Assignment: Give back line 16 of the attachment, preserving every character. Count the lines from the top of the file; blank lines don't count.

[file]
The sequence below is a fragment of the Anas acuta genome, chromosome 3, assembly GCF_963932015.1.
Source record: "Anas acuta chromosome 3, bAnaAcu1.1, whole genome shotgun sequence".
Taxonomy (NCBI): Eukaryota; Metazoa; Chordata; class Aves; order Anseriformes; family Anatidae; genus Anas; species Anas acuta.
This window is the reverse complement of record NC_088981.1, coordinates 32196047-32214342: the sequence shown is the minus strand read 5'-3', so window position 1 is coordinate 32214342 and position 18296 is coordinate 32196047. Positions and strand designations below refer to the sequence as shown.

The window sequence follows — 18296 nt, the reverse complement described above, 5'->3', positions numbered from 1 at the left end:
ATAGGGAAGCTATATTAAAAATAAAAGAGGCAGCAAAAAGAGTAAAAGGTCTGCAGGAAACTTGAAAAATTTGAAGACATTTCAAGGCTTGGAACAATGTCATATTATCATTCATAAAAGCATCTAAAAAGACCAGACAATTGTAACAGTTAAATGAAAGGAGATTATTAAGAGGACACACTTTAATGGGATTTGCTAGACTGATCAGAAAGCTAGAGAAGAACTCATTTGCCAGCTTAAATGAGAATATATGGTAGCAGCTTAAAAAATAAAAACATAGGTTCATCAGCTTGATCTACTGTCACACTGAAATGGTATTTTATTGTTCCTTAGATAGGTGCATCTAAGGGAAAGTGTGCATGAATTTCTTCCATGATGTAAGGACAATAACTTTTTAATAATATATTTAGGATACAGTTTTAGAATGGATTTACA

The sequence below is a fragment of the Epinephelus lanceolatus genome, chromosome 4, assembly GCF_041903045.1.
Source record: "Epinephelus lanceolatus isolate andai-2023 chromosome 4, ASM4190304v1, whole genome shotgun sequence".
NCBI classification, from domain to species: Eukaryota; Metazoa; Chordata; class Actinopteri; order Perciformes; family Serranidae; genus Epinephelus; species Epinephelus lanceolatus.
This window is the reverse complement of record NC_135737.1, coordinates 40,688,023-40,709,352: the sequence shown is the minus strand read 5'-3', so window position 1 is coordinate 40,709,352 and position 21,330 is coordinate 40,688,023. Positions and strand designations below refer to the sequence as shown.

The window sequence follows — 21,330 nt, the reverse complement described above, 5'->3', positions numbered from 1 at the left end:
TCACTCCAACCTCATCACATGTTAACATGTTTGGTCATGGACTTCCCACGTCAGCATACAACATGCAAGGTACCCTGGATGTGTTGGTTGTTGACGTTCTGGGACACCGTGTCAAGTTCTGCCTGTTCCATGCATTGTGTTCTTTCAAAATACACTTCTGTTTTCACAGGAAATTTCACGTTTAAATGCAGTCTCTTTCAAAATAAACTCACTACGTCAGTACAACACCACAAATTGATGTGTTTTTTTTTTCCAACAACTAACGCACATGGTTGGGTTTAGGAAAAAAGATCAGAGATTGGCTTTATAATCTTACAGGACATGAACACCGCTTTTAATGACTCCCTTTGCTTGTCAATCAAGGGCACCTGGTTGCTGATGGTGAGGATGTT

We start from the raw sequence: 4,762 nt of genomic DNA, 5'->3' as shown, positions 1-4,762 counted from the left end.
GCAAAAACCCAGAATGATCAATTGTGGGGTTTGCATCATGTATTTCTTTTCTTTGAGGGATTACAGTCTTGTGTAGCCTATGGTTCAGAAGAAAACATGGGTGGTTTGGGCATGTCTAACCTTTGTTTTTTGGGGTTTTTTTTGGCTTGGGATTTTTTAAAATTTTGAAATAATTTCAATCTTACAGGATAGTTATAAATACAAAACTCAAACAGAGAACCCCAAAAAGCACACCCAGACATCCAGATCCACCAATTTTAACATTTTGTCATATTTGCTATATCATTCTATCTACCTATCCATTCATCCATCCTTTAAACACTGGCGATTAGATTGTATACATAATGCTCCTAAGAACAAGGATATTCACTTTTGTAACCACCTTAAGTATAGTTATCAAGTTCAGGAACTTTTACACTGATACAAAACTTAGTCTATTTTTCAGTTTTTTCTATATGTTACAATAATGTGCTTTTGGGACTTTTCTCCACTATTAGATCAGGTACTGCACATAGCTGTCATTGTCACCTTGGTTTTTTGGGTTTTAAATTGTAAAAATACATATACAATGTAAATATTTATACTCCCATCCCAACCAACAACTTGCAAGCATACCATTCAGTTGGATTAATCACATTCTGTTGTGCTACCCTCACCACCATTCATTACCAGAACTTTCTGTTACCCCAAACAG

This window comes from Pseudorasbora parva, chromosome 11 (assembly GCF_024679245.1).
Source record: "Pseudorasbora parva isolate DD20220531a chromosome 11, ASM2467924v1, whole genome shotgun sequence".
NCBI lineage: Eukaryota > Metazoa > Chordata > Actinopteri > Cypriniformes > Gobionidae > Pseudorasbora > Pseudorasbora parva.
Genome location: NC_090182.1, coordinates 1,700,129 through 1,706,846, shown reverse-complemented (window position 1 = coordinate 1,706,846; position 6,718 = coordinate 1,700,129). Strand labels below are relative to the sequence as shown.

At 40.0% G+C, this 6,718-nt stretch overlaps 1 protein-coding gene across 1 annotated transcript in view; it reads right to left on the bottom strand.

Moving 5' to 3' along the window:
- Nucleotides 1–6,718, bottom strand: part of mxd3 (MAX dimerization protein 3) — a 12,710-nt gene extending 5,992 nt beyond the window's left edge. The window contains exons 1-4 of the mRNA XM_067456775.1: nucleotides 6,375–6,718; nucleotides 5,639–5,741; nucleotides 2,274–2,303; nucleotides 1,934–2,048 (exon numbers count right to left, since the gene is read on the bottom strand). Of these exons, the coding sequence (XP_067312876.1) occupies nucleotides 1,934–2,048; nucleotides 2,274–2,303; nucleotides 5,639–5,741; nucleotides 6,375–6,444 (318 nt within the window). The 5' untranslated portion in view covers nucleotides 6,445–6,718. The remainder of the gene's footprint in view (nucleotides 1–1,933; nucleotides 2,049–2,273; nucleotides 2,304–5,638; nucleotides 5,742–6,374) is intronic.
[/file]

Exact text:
Source record: "Pseudorasbora parva isolate DD20220531a chromosome 11, ASM2467924v1, whole genome shotgun sequence".